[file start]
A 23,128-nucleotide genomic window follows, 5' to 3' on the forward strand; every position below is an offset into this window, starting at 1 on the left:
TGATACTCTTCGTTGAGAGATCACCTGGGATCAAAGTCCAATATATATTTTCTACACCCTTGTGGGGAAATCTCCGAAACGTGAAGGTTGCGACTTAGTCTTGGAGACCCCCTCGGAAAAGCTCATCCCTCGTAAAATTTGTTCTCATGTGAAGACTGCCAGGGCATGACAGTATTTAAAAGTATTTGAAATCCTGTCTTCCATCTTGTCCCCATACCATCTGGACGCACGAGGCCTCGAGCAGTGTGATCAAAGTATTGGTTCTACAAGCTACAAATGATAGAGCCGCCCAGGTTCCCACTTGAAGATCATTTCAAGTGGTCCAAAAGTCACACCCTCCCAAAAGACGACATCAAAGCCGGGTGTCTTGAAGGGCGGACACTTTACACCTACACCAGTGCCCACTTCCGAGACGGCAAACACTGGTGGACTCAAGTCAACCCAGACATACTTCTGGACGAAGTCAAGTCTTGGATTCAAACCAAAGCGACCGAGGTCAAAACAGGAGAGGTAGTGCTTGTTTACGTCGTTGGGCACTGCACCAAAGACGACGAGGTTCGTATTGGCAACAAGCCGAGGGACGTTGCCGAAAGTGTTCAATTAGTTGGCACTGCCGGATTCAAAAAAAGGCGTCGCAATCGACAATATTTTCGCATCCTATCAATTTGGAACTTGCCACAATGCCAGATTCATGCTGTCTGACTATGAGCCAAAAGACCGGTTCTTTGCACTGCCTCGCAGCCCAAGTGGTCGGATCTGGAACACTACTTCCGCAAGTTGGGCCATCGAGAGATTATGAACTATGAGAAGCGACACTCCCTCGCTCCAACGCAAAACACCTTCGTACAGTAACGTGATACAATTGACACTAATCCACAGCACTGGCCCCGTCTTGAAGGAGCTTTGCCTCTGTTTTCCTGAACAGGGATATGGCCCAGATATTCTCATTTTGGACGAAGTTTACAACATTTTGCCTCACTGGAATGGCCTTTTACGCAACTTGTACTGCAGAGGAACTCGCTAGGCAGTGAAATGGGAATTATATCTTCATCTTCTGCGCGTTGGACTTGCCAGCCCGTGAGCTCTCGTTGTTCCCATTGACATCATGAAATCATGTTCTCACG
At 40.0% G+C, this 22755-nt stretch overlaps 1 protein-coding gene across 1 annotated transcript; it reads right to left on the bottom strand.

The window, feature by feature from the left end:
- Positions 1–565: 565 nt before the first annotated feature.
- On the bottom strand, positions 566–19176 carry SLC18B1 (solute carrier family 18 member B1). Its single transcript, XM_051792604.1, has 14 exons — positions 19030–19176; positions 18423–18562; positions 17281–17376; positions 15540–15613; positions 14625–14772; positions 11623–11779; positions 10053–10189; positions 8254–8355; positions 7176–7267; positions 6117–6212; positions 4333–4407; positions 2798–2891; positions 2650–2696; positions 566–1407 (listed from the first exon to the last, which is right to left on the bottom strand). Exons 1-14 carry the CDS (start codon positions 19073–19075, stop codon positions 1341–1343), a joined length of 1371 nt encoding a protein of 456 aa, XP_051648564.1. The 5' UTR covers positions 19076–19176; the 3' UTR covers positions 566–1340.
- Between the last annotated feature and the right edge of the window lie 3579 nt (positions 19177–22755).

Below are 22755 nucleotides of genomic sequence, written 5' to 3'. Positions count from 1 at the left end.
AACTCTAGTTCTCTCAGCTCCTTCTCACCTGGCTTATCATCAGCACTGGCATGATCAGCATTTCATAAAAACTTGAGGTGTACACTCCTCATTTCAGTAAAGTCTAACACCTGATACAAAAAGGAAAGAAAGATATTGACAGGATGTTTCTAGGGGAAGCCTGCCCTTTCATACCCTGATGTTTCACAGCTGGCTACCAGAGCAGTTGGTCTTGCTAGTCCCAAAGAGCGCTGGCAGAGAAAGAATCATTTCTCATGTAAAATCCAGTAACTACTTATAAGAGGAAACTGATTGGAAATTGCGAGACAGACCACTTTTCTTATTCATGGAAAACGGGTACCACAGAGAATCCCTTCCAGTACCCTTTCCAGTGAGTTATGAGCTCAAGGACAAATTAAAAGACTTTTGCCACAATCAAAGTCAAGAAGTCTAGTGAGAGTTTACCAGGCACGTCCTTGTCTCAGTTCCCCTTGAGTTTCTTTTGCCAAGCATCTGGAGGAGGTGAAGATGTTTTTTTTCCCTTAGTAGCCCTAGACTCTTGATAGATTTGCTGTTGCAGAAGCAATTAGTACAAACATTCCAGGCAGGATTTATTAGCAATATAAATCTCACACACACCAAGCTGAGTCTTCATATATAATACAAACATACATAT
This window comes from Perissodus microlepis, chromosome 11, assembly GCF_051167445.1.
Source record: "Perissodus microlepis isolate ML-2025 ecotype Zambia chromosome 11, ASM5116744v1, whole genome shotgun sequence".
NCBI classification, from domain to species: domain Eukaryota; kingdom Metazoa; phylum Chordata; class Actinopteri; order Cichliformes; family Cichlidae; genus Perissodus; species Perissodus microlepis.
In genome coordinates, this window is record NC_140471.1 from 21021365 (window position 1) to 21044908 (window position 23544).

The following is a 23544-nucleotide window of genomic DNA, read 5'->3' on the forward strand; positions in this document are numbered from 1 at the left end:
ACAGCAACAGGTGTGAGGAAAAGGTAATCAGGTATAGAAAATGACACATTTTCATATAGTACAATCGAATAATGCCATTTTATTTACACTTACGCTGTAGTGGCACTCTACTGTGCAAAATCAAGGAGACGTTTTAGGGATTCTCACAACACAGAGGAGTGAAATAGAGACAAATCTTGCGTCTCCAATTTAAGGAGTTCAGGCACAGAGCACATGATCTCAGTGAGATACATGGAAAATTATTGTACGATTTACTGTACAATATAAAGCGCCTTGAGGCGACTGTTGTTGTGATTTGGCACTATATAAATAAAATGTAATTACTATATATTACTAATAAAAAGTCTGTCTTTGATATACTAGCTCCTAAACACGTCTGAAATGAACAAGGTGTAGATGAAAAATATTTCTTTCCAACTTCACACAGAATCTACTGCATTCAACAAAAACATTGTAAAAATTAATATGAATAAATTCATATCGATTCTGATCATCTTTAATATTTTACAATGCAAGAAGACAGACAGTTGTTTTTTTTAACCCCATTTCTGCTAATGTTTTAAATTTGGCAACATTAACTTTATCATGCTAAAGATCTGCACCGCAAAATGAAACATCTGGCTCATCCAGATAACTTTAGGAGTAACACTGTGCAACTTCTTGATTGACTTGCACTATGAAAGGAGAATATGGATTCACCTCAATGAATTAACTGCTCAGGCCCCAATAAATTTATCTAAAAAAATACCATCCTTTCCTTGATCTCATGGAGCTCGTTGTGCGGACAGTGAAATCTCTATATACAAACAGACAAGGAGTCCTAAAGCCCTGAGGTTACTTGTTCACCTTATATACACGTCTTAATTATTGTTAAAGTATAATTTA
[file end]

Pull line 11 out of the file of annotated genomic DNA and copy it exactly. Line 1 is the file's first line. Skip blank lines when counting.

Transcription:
Source record: "Perissodus microlepis isolate ML-2025 ecotype Zambia chromosome 11, ASM5116744v1, whole genome shotgun sequence".